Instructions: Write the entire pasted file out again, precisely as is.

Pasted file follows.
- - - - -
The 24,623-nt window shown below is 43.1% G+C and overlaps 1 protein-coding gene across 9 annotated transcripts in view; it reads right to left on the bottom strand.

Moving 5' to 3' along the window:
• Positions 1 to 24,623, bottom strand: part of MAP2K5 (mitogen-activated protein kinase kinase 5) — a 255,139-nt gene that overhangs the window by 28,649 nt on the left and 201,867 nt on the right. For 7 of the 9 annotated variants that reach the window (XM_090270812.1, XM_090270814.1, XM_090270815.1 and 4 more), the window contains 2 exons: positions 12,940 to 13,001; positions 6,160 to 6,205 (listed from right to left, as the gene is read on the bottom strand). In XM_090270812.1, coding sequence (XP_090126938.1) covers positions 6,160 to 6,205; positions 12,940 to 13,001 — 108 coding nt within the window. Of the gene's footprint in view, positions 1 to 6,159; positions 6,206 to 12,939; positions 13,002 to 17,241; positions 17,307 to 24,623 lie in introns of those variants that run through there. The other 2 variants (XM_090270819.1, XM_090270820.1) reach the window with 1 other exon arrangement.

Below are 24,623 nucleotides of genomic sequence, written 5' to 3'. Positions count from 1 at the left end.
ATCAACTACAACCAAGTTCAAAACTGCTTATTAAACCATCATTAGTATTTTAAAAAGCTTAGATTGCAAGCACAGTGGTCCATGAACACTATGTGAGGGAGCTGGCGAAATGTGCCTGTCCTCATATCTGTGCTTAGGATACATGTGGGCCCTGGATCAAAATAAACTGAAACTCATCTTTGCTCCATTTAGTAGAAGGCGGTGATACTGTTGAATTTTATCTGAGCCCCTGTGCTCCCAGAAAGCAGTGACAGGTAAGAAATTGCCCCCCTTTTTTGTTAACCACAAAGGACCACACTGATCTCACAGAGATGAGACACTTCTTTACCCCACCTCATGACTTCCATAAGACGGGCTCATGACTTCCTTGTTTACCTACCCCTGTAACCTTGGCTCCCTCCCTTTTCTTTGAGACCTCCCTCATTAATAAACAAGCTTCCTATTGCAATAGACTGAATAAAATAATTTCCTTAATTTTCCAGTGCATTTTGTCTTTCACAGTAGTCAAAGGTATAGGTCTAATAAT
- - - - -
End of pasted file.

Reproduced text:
The 24,623-nt window shown below is 43.1% G+C and overlaps 1 protein-coding gene across 9 annotated transcripts in view; it reads right to left on the bottom strand.

Moving 5' to 3' along the window:
• Positions 1 to 24,623, bottom strand: part of MAP2K5 (mitogen-activated protein kinase kinase 5) — a 255,139-nt gene that overhangs the window by 28,649 nt on the left and 201,867 nt on the right. For 7 of the 9 annotated variants that reach the window (XM_090270812.1, XM_090270814.1, XM_090270815.1 and 4 more), the window contains 2 exons: positions 12,940 to 13,001; positions 6,160 to 6,205 (listed from right to left, as the gene is read on the bottom strand). In XM_090270812.1, coding sequence (XP_090126938.1) covers positions 6,160 to 6,205; positions 12,940 to 13,001 — 108 coding nt within the window. Of the gene's footprint in view, positions 1 to 6,159; positions 6,206 to 12,939; positions 13,002 to 17,241; positions 17,307 to 24,623 lie in introns of those variants that run through there. The other 2 variants (XM_090270819.1, XM_090270820.1) reach the window with 1 other exon arrangement.

Below are 24,623 nucleotides of genomic sequence, written 5' to 3'. Positions count from 1 at the left end.
ATCAACTACAACCAAGTTCAAAACTGCTTATTAAACCATCATTAGTATTTTAAAAAGCTTAGATTGCAAGCACAGTGGTCCATGAACACTATGTGAGGGAGCTGGCGAAATGTGCCTGTCCTCATATCTGTGCTTAGGATACATGTGGGCCCTGGATCAAAATAAACTGAAACTCATCTTTGCTCCATTTAGTAGAAGGCGGTGATACTGTTGAATTTTATCTGAGCCCCTGTGCTCCCAGAAAGCAGTGACAGGTAAGAAATTGCCCCCCTTTTTTGTTAACCACAAAGGACCACACTGATCTCACAGAGATGAGACACTTCTTTACCCCACCTCATGACTTCCATAAGACGGGCTCATGACTTCCTTGTTTACCTACCCCTGTAACCTTGGCTCCCTCCCTTTTCTTTGAGACCTCCCTCATTAATAAACAAGCTTCCTATTGCAATAGACTGAATAAAATAATTTCCTTAATTTTCCAGTGCATTTTGTCTTTCACAGTAGTCAAAGGTATAGGTCTAATAAT